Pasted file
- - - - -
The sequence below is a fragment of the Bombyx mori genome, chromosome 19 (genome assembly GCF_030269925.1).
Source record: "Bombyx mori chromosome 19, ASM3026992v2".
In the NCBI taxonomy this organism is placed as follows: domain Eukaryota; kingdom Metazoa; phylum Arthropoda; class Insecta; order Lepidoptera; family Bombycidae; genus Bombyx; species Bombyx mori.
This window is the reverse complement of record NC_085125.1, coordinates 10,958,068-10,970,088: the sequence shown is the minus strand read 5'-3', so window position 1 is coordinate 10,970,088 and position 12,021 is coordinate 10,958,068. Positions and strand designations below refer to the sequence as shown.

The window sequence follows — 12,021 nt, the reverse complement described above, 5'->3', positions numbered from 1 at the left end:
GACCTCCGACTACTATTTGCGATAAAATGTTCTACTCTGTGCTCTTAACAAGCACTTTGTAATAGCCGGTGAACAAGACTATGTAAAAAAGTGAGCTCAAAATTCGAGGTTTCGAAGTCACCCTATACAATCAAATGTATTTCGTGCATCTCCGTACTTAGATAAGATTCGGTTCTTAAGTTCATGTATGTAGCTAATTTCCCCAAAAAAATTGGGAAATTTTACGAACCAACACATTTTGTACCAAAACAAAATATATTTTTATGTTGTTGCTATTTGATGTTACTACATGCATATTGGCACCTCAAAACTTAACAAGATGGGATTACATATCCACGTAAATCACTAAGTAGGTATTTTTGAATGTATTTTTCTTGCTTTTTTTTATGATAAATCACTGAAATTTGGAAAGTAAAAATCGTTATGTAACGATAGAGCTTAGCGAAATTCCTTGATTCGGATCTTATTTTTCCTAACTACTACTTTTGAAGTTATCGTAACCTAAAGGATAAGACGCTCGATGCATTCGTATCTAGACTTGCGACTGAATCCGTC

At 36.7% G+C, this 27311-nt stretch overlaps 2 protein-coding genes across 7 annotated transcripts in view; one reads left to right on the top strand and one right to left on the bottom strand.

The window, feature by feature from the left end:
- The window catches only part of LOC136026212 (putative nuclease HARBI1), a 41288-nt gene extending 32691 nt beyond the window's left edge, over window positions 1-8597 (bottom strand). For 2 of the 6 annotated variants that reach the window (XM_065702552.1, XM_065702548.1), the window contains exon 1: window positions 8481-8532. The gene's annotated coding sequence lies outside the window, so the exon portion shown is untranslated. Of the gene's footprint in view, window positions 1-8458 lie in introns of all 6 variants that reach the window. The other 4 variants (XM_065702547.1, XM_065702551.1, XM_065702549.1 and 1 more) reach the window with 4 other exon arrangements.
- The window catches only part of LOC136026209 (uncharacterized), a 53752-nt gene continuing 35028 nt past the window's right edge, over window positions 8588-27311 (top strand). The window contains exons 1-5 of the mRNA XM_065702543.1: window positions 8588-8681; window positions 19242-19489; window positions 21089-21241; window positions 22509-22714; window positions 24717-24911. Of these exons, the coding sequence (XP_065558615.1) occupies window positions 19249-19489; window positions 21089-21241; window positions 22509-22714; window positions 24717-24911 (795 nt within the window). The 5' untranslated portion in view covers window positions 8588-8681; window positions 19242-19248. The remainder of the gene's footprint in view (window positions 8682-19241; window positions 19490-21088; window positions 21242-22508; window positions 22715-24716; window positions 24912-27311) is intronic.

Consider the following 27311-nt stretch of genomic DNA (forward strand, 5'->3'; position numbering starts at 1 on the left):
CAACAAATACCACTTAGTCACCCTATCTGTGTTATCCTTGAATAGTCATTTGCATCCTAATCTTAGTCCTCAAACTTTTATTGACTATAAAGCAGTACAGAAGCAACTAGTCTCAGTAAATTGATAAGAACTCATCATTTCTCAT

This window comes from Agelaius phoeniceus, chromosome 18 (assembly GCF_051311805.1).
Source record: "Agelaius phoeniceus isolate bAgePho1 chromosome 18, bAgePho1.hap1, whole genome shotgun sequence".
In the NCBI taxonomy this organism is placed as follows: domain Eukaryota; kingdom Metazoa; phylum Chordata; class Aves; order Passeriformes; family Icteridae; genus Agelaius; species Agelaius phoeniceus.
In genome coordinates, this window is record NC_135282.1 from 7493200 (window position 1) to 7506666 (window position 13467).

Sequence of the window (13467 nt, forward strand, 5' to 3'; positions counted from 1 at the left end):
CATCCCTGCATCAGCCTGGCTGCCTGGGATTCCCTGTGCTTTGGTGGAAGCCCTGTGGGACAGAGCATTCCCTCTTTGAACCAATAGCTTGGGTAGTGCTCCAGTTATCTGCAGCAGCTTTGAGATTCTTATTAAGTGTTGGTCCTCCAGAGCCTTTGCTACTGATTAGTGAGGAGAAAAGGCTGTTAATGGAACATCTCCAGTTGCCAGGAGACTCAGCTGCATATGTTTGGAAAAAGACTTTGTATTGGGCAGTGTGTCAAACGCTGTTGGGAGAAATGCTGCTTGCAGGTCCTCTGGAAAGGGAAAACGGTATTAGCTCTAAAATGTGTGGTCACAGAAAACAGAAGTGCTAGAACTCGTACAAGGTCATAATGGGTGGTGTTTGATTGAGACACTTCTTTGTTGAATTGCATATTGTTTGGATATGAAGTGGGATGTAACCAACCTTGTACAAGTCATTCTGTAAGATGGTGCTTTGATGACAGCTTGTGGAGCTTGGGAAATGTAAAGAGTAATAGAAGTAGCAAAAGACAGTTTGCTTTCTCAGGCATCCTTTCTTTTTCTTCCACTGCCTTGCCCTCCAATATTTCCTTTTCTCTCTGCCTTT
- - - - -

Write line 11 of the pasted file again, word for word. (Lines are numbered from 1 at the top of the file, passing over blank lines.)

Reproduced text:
Consider the following 27311-nt stretch of genomic DNA (forward strand, 5'->3'; position numbering starts at 1 on the left):